By Mikey Rose
For over two weeks Cork City’s firefighters have taken limited industrial action and protested outside the city’s fire brigade headquarters for half an hour each day. This action is being taken to demand the recruitment of additional personnel to allow for the Ballincollig Fire Station, which has been unstaffed since 2021, to be run at agreed levels.
On several mornings I joined the striking workers to discuss the conditions that have forced them to take this action.
“Unsustainable and dangerous”
I was told that “the inoperation of the Ballincollig service has left us at an unsustainable and dangerous critical limit since the city’s boundaries were expanded in 2019. The critical limit for the city is 19 and that number has not increased since 1975, despite the service now covering an area that is five times the size with double the population.”
This is not only incredibly dangerous for the firefighters themselves, as they are forced to work overtime and respond to emergencies with only the absolute minimum resources, but also poses a major threat to the city’s safety.
It was added that “at a minimum service it is not possible to send multiple trucks to an emergency, which is required if we are to effectively fight a fire and save lives, and also respond to simultaneous call-outs.”
This situation has not only created delays of over 20 minutes in response time, but also means firefighters must prioritise saving lives, whilst buildings burn; leaving huge infrastructural damage, but more worryingly, leaving these workers dangerously under-protected.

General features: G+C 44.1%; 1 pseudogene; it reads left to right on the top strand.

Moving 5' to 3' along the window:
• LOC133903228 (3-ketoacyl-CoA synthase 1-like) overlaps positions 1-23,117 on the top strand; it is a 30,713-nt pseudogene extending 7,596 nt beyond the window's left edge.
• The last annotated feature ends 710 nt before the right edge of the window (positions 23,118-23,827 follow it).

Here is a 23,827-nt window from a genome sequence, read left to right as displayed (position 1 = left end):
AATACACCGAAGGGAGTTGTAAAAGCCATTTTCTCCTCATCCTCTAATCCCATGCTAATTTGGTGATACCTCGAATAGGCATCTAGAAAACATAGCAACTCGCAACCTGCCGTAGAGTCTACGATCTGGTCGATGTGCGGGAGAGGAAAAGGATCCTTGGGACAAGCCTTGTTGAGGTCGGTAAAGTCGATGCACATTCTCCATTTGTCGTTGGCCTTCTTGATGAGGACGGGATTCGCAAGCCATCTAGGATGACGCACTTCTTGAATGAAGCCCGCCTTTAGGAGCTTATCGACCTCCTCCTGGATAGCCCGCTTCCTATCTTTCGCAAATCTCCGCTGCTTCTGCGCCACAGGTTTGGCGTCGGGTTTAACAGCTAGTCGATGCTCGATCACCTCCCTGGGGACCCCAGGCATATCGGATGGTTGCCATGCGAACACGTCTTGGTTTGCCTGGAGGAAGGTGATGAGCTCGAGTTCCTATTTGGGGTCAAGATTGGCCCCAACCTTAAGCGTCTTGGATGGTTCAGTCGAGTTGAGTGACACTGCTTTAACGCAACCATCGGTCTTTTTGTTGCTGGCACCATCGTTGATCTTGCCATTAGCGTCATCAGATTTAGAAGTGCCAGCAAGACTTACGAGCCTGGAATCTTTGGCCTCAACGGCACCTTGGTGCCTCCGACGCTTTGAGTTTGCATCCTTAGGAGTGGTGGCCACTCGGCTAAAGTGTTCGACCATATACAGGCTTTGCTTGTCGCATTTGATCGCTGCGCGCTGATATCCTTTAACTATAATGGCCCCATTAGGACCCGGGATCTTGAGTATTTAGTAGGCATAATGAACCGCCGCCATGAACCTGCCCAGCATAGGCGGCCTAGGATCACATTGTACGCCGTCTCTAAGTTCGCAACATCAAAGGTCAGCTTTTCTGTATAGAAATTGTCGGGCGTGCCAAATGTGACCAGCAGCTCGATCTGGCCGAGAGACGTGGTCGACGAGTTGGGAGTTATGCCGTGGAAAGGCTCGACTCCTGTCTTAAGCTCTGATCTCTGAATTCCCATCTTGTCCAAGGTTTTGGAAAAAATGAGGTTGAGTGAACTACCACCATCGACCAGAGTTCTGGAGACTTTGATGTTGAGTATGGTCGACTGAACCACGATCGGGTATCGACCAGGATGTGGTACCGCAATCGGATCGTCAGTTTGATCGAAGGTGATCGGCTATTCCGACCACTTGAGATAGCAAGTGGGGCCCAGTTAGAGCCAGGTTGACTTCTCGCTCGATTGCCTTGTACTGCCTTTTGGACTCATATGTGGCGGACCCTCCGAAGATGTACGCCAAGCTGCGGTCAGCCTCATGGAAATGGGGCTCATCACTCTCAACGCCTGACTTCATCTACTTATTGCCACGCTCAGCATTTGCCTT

Ballincollig is currently not fully or properly staffed, but this is not feasible, with very few people having the ability to report for duty on five minutes’ notice. Whilst wasting huge amounts of money on overtime pay, Cork City Council spurns demands for Ballincollig to be run full-time, with calls for a further five people to be recruited to the station.
Essential services neglected
When Socialist Party TD Mick Barry brought this issue to Leader’s Questions, Taoiseach Leo Varadkar posed full employment and labour shortages as the key challenge to recruitment. It is arguable that the fire service is not likely to appeal to many as a job at present, however, this only emphasises the poor condition the government has left in it.
The critical situation facing Cork City’s firefighters highlights the state’s neglect of essential public services. This is not just a local issue but reflects a state-wide and cross-industry issue. The government is well-aware that high employment today is the result of ubiquitous precarious contracts. In prioritising the interests of private profit the government refuses to provide secure, well-paid employment for essential workers.
We stand in solidarity with the striking firefighters demanding full public investment to meet resource and recruitment needs. The skewed priorities of this government have undermined a vital public service and left a community at risk of serious harm.